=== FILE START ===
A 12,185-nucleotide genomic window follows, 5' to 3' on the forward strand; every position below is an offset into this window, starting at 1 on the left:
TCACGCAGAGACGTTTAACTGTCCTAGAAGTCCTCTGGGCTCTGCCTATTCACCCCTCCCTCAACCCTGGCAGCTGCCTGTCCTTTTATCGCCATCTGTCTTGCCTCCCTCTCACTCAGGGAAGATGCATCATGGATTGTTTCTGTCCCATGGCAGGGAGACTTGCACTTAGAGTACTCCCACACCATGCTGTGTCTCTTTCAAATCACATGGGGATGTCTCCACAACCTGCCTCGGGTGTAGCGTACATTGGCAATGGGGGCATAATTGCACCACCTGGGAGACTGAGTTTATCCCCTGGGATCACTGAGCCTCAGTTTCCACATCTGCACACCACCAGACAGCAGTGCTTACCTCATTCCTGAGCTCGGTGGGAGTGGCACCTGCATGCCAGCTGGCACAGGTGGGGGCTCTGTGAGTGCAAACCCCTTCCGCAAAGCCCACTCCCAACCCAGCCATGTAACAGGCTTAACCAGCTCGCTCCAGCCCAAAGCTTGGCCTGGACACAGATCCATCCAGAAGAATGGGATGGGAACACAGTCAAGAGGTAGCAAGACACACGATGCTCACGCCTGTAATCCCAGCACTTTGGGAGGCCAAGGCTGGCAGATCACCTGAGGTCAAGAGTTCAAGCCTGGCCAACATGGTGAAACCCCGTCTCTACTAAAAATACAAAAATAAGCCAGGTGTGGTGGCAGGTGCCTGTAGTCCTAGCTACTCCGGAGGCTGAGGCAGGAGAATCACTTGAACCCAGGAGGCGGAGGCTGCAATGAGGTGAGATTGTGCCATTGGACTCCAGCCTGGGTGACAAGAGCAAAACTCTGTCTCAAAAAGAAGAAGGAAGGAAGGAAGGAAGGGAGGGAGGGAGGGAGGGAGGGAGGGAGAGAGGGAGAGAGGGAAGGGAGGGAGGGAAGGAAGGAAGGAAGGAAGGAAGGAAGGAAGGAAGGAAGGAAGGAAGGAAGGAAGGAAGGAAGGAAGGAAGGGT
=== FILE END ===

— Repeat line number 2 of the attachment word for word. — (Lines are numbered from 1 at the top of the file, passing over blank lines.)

TCACGCAGAGACGTTTAACTGTCCTAGAAGTCCTCTGGGCTCTGCCTATTCACCCCTCCCTCAACCCTGGCAGCTGCCTGTCCTTTTATCGCCATCTGTCTTGCCTCCCTCTCACTCAGGGAAGATGCATCATGGATTGTTTCTGTCCCATGGCAGGGAGACTTGCACTTAGAGTACTCCCACACCATGCTGTGTCTCTTTCAAATCACATGGGGATGTCTCCACAACCTGCCTCGGGTGTAGCGTACATTGGCAATGGGGGCATAATTGCACCACCTGGGAGACTGAGTTTATCCCCTGGGATCACTGAGCCTCAGTTTCCACATCTGCACACCACCAGACAGCAGTGCTTACCTCATTCCTGAGCTCGGTGGGAGTGGCACCTGCATGCCAGCTGGCACAGGTGGGGGCTCTGTGAGTGCAAACCCCTTCCGCAAAGCCCACTCCCAACCCAGCCATGTAACAGGCTTAACCAGCTCGCTCCAGCCCAAAGCTTGGCCTGGACACAGATCCATCCAGAAGAATGGGATGGGAACACAGTCAAGAGGTAGCAAGACACACGATGCTCACGCCTGTAATCCCAGCACTTTGGGAGGCCAAGGCTGGCAGATCACCTGAGGTCAAGAGTTCAAGCCTGGCCAACATGGTGAAACCCCGTCTCTACTAAAAATACAAAAATAAGCCAGGTGTGGTGGCAGGTGCCTGTAGTCCTAGCTACTCCGGAGGCTGAGGCAGGAGAATCACTTGAACCCAGGAGGCGGAGGCTGCAATGAGGTGAGATTGTGCCATTGGACTCCAGCCTGGGTGACAAGAGCAAAACTCTGTCTCAAAAAGAAGAAGGAAGGAAGGAAGGAAGGGAGGGAGGGAGGGAGGGAGGGAGGGAGAGAGGGAGAGAGGGAAGGGAGGGAGGGAAGGAAGGAAGGAAGGAAGGAAGGAAGGAAGGAAGGAAGGAAGGAAGGAAGGAAGGAAGGAAGGAAGGAAGGGT